Although many participants endorsed the idea of seeing information about the negative effects of smoking, a few noted that it would not be helpful because such information is well known or that it would be more helpful for younger people who may be just starting smoking. In addition, many felt that it would be helpful to see content about the benefits of quitting, particularly health and other body-related benefits (ie, improved complexion), or financial benefits.
…Maybe some information about short- and long-term benefit like if I could not smoke for five days, then my lungs may be clearer, and I may not cough as much. To just really, be specific where possible about what the benefits could be.
[65-year-old female and former smoker]
Participants also felt that it would be helpful for the app to contain stories or testimonials from other people who have quit smoking or are trying to quit smoking, noting that these stories could increase engagement, motivate users, offer ideas for quit strategies, and reduce feelings of isolation.
I just wouldn’t mind knowin’ about other people’s experience, how they—why they started and all that, and how people quit, just testimonies or something on how people quit. Maybe they know something I don’t know or haven’t tried.
[65-year-old female and current smoker]
The majority of participants felt that it would be helpful if the app contained strategies for quitting or cutting back smoking, including strategies for resisting cravings and replacing smoking with healthy alternatives to cope with stress. Several participants also noted that it would be helpful to offer strategies for quitting smoking gradually (in contrast to a cold turkey approach), and many participants felt that it would be helpful for the app to provide information on nicotine replacement therapy resources, with a few participants noting that the app would likely be more effective if used in conjunction with nicotine replacement therapy.
It's real easy to get discouraged because, like I said, smokin' is just like my second hand at work. I'm just so used to doin' them before I know it, I've done it. I couldn't do the patches, didn't try the gum or the lozenges. That might be a good thing to do along with this app. I think it would be very effective.
[60-year-old female and current smoker]
Some participants provided feedback on the formats in which they would like to receive or interact with content or messages on an app, including use of images, notifications, and website links. Several noted that they would like to see video or images and, in particular, images related to the harms of smoking (eg, smokers’ lungs). Many participants wanted the format to include SMS text messaging or pop-up notifications in the app, and a few participants pointed to the benefits of active learning, such as “gamifying” the app to allow people to interact with information or allowing people to respond to articles and other users. Finally, several participants felt that it would be helpful for the app to provide links to additional resources or cessation support programs.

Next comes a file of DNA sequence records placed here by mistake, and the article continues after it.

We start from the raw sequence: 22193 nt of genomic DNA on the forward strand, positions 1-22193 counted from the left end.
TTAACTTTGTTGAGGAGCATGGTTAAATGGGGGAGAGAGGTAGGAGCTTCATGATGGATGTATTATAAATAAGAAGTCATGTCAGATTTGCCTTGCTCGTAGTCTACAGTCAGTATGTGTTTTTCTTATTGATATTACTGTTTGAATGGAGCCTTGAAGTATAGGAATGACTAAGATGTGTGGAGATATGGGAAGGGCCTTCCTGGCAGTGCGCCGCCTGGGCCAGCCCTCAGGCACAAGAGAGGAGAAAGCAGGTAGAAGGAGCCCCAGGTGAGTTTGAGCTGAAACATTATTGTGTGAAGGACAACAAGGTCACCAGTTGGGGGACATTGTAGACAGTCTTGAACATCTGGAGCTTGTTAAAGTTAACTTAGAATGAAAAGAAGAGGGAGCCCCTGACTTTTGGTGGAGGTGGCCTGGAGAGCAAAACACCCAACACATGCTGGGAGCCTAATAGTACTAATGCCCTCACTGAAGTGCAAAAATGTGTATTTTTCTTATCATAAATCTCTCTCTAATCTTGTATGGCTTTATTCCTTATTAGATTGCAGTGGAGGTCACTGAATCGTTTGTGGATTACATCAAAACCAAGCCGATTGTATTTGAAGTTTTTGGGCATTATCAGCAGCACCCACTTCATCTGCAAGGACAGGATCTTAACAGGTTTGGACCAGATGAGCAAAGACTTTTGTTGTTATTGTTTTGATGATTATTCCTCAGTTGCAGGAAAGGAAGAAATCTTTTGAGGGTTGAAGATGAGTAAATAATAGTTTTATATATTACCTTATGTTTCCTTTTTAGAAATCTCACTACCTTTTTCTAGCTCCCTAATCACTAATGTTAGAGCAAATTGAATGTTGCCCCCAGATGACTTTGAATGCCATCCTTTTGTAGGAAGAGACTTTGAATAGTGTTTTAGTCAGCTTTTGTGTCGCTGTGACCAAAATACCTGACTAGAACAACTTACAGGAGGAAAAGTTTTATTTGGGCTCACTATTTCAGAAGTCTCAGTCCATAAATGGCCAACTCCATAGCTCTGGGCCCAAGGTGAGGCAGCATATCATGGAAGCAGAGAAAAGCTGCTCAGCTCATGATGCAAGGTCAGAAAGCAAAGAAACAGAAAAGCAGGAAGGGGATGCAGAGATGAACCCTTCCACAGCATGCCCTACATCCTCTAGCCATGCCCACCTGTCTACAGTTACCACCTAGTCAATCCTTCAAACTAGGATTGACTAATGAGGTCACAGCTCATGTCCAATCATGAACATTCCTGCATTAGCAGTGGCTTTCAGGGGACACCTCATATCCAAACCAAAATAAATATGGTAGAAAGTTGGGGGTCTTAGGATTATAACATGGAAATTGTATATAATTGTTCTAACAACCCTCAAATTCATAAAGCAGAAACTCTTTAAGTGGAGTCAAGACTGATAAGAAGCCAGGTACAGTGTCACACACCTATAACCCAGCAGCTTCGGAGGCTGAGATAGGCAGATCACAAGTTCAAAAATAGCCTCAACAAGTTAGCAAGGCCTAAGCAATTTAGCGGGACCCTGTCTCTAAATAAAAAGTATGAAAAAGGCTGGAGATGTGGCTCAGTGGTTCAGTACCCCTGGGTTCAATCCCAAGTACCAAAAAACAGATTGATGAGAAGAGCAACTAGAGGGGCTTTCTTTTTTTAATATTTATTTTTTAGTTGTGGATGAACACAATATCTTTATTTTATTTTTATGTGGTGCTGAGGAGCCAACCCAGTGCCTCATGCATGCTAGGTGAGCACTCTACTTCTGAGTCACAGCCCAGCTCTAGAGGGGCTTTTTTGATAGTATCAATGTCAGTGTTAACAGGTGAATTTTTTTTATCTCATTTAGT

I think something that would be helpful too to maybe scare people and make ’em concentrate more on it: show pictures of lungs, smokers’ lungs. That’s very, very graphic. If you’ve ever seen pictures of it, it would make you think—because it doesn’t look good.
[63-year-old male and current smoker]
I think people like rewards. Maybe you give them a little bit and they have to answer a question. Then you give them a little bit more. I know maybe it feels gamey or gimmicky, but I just think that people like bite-sized information.
[56-year-old female and former smoker]
Most participants suggested including features that allow users to track smoking behavior including number of cigarettes smoked, times when smoking occurred (or time in between smoking), smoking locations, urges, cravings, and triggers. In addition, several suggested tracking moods, and one participant suggested tracking physical symptoms. Some participants noted that a tracking function could help with recognizing and reflecting on smoking patterns. Some participants also felt that a journal feature would be helpful in a future app (and others discussed liking or finding the journal feature in the QuitGuide app beneficial).
To see how many cigarettes you smoke and the times and how much time between each cigarette, that would be great…. I would be pushing for more time without smoking. I would want, say I smoke two cigarettes in an hour, I will wanna say maybe one cigarette in two hours. I would be trying to push myself.
[55-year-old female and current smoker]
Many participants felt that it would be helpful for an app to provide tailored feedback based on the information provided by the user through tracking or to provide feedback on the negative financial and health effects of smoking such as dollars saved versus spent buying cigarettes. Several participants highlighted the importance of acknowledging cessation success and offering positive reinforcement or “prizes” (eg, points or visual rewards like trophies) through the app.
I thought would be useful for chronic smokers like my spouse if you could see how much money you were spending if you smoke a pack of cigarettes a day.